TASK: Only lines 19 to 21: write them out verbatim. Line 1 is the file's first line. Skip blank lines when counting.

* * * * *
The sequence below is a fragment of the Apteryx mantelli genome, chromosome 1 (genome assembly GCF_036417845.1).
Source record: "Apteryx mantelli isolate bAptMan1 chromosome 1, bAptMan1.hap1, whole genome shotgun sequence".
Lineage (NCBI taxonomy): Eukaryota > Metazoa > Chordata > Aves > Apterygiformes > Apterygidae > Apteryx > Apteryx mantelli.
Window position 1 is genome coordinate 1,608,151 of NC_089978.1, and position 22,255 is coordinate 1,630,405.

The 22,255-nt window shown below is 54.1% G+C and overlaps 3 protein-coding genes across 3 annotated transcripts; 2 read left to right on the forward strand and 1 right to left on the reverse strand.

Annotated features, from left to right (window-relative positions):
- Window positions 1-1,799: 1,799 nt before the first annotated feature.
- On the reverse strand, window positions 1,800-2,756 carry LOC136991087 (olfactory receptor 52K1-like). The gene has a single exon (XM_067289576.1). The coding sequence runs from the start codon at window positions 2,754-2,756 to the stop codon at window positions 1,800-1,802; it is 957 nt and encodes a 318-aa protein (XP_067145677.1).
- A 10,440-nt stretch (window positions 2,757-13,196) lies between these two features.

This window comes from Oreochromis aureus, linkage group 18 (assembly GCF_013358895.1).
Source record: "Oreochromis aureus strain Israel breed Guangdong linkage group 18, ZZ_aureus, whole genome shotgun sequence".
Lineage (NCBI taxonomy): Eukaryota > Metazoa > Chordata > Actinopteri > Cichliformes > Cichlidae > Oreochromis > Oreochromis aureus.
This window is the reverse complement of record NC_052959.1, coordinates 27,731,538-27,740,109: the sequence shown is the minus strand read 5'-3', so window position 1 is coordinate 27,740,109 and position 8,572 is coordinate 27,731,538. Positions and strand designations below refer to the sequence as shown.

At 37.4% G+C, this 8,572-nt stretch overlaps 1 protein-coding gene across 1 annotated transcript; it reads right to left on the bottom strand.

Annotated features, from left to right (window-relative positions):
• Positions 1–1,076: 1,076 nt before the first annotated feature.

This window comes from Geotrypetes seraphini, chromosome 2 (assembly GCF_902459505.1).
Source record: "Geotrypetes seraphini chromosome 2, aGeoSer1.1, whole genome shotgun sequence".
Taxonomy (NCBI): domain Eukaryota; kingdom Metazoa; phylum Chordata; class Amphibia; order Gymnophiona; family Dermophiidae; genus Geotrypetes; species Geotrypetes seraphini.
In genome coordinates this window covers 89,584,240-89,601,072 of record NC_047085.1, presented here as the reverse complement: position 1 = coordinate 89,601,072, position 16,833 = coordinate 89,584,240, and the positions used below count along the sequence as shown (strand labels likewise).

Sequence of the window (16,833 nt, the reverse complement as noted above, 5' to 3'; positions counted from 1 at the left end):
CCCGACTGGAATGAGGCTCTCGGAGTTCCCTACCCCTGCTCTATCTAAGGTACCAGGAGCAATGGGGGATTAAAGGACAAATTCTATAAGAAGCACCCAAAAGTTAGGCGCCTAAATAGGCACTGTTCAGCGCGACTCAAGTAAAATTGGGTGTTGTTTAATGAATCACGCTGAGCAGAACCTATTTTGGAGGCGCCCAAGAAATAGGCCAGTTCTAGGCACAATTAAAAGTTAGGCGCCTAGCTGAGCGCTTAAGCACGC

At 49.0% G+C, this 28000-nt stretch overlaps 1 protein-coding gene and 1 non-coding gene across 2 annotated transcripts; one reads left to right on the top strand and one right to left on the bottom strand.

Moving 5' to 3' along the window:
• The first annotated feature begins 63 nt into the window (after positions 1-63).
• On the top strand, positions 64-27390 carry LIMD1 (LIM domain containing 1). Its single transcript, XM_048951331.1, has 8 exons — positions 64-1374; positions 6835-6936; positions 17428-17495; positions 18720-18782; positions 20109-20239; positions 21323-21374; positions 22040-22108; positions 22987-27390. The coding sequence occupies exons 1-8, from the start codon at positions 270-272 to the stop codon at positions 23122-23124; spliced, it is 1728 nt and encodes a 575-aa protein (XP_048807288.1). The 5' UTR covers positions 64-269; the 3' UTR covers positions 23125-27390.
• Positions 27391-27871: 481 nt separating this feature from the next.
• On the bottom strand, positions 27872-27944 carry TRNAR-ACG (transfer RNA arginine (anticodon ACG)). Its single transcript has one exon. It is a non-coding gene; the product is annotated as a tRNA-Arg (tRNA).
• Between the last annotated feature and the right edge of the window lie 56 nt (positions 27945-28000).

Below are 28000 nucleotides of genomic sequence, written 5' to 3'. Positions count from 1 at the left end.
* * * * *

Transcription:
Taxonomy (NCBI): domain Eukaryota; kingdom Metazoa; phylum Chordata; class Amphibia; order Gymnophiona; family Dermophiidae; genus Geotrypetes; species Geotrypetes seraphini.
In genome coordinates this window covers 89,584,240-89,601,072 of record NC_047085.1, presented here as the reverse complement: position 1 = coordinate 89,601,072, position 16,833 = coordinate 89,584,240, and the positions used below count along the sequence as shown (strand labels likewise).

Sequence of the window (16,833 nt, the reverse complement as noted above, 5' to 3'; positions counted from 1 at the left end):